How Is Heating and Cooling Equipment Measured?


By David F Gray

There is a growing awareness in today's world of the necessity of reducing our carbon footprint and doing everything possible to stop greenhouse gases from being released into the atmosphere of our planet Earth. To accomplish this, everyone must do their part and making sure the HVAC system in your home and business runs efficiently is an excellent way. If your HVAC system is running efficiently, it will use less energy and operate better. The Department of Energy has set standards that help home and business owners as well as the HVAC industry to determine which systems are the best for maximum efficiency.

It is important to know how much energy a particular system uses and the approximate yearly cost to operate so you can estimate your energy cost. To help you with this, there are some efficiency ratings you can use to determine the efficiency of a given system. Always remember that just because a system is bigger, does not mean it will be the best. It is best to hire a qualified HVAC professional to inspect your home or business as only they can determine the proper system. The technician will come in and inspect the building to find out what size system would perform best. This is necessary because if a system is too big, the compressor can short cycle, which makes it work inefficiently and if the system is too small, it will not have the capacity to keep up with the daily demands.

AFUE
The AFUE, which is the Annual Fuel Utilization Efficiency, is the ratio that measures what percentage of heat a furnace generates by a dollar of fuel used. If the rating is high, the fuel cost will be low. It is a government requirement that every new furnace achieves an AFUE rating of 78 percent at the very least and this is considered only mid-level efficiency. A rating of 90 percent is considered a high efficiency furnace.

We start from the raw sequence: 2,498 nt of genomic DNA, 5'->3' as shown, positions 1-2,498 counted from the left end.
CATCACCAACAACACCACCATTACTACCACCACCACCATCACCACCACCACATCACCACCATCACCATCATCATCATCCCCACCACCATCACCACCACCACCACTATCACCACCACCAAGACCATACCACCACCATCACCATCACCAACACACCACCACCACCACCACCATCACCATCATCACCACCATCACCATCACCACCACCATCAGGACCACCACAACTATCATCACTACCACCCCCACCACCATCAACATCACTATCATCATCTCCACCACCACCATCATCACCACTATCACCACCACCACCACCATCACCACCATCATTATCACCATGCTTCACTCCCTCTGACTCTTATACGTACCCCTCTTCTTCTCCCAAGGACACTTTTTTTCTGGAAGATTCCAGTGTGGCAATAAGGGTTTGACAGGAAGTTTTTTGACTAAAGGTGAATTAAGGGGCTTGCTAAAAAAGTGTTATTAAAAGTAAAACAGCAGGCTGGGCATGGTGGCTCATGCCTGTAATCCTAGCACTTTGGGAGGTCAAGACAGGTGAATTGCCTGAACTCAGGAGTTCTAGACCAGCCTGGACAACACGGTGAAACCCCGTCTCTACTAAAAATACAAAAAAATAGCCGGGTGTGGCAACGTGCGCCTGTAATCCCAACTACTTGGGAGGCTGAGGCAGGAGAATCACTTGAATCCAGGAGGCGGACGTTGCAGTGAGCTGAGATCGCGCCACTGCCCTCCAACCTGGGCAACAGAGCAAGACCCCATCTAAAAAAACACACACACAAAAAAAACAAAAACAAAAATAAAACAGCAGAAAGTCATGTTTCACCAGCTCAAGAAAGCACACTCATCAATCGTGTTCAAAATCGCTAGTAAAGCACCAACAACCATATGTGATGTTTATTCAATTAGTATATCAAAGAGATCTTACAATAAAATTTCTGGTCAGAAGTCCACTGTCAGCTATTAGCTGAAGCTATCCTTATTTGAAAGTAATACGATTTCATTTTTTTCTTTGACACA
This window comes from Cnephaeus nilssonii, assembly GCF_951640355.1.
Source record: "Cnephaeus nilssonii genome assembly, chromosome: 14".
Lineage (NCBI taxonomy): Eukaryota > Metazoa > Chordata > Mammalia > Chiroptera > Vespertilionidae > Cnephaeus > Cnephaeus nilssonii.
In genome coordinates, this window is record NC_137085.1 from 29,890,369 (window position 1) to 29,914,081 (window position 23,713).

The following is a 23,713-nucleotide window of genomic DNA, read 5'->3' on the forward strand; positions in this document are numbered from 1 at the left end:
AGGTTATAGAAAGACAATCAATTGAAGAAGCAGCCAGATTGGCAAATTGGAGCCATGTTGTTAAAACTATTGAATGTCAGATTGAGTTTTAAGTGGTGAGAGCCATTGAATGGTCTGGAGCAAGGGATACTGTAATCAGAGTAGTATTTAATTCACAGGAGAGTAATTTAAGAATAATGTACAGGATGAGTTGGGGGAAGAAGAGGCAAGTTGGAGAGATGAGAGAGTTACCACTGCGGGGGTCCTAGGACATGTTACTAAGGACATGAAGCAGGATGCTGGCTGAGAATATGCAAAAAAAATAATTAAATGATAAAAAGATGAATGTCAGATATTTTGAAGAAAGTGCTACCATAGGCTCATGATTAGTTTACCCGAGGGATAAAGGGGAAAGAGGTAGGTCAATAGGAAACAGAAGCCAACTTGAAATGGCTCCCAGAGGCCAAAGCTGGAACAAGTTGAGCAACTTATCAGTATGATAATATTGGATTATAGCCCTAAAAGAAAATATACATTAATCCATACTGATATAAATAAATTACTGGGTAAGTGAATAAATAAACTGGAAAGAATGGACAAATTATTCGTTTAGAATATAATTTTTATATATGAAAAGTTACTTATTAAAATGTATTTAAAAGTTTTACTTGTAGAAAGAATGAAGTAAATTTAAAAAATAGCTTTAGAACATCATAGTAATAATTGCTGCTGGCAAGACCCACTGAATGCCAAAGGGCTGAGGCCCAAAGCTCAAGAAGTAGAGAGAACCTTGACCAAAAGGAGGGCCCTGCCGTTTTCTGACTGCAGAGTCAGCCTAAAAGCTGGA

EER
If you want to know how much cooling a system can provide for one dollar spent on electricity, find out the EER or the Energy Efficiency Ratio. The EER is based on summer's hottest day and is in contrast to the SEER ratings, which is an average for an entire season. A technician can calculate the EER by dividing the energy coming in by the energy going out.

Energy Star
The US Environmental Protection Agency provides an Energy Star designation to HVAC equipment that has exceeded or at least meets the high efficiency guidelines.

HSPF
If you are wondering what the efficiency of your heat pump's heating component is, have a HSPF or Heating Seasonal Performance Factor measured. The HSPF rating has a range of 6.8 to 10 and for a unit to be considered high efficiency; it must rate at least 7.5 or higher. The HSPF is calculated by dividing the heating energy output by the electrical energy input.

MERV
Filters are rated with the MERV or Minimum Efficiency Reporting Value and rate the efficiency of filters in terms of the size of their holes. A smaller hole equals a more efficient filter that can trap more contaminants. MERV ratings are from 1 to 16, with 16 being the highest efficiency you can get.

SEER
If you want to know the amount of cooling power a HVAC system gives for a dollar spent on electricity, the SEER or Seasonal Energy Efficiency Ratio will tell you based on what the average is for an entire season, (rather than the EER, which is based only on the hottest day of the summer). SEER ratings have a range of between 13 and 17, with 17 being the highest efficiency. The SEER is calculated by dividing the cooling energy output in BTU for a season by the electrical energy input for a season.

If you have fairly old heating and cooling equipment, chances are good that it is inefficient, therefore you will need to contact a professionally trained expert from David Gray Heating & Air. We will gladly speak with you about the options you have for repair, maintenance or maybe even a brand new system, which will help to also curb greenhouse gases and save you quite a bit of money in the long run. Feel free to give us a call today for an appointment.



David Gray Heating & Air, Inc. is a full-service Jacksonville air conditioning contractor. David and Gray Heating & Air Inc., located at 6491 Powers Avenue suite 2, offers air conditioning repair, installation and replacement of A/C units and air conditioning maintenance. Contact David Gray at 904-724-7211 for your air conditioning services because we make your comfort a priority.

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